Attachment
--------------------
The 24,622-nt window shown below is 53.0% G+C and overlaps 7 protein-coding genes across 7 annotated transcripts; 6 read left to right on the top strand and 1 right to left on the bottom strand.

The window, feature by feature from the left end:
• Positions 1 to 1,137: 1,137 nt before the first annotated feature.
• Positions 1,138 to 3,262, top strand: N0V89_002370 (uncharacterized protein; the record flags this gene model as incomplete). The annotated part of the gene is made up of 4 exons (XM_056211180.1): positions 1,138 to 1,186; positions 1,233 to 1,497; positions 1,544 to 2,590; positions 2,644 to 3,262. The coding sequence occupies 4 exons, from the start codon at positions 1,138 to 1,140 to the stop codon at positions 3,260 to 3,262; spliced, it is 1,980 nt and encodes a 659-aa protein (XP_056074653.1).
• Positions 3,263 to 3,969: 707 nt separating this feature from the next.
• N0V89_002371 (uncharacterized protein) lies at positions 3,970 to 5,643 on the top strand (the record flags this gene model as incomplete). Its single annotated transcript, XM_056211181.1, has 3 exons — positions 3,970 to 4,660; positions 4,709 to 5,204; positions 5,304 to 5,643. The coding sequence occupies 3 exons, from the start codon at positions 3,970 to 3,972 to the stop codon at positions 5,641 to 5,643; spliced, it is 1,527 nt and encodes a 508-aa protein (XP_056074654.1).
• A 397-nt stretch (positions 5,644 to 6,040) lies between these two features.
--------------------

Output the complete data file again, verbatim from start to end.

The 24,622-nt window shown below is 53.0% G+C and overlaps 7 protein-coding genes across 7 annotated transcripts; 6 read left to right on the top strand and 1 right to left on the bottom strand.

The window, feature by feature from the left end:
• Positions 1 to 1,137: 1,137 nt before the first annotated feature.
• Positions 1,138 to 3,262, top strand: N0V89_002370 (uncharacterized protein; the record flags this gene model as incomplete). The annotated part of the gene is made up of 4 exons (XM_056211180.1): positions 1,138 to 1,186; positions 1,233 to 1,497; positions 1,544 to 2,590; positions 2,644 to 3,262. The coding sequence occupies 4 exons, from the start codon at positions 1,138 to 1,140 to the stop codon at positions 3,260 to 3,262; spliced, it is 1,980 nt and encodes a 659-aa protein (XP_056074653.1).
• Positions 3,263 to 3,969: 707 nt separating this feature from the next.
• N0V89_002371 (uncharacterized protein) lies at positions 3,970 to 5,643 on the top strand (the record flags this gene model as incomplete). Its single annotated transcript, XM_056211181.1, has 3 exons — positions 3,970 to 4,660; positions 4,709 to 5,204; positions 5,304 to 5,643. The coding sequence occupies 3 exons, from the start codon at positions 3,970 to 3,972 to the stop codon at positions 5,641 to 5,643; spliced, it is 1,527 nt and encodes a 508-aa protein (XP_056074654.1).
• A 397-nt stretch (positions 5,644 to 6,040) lies between these two features.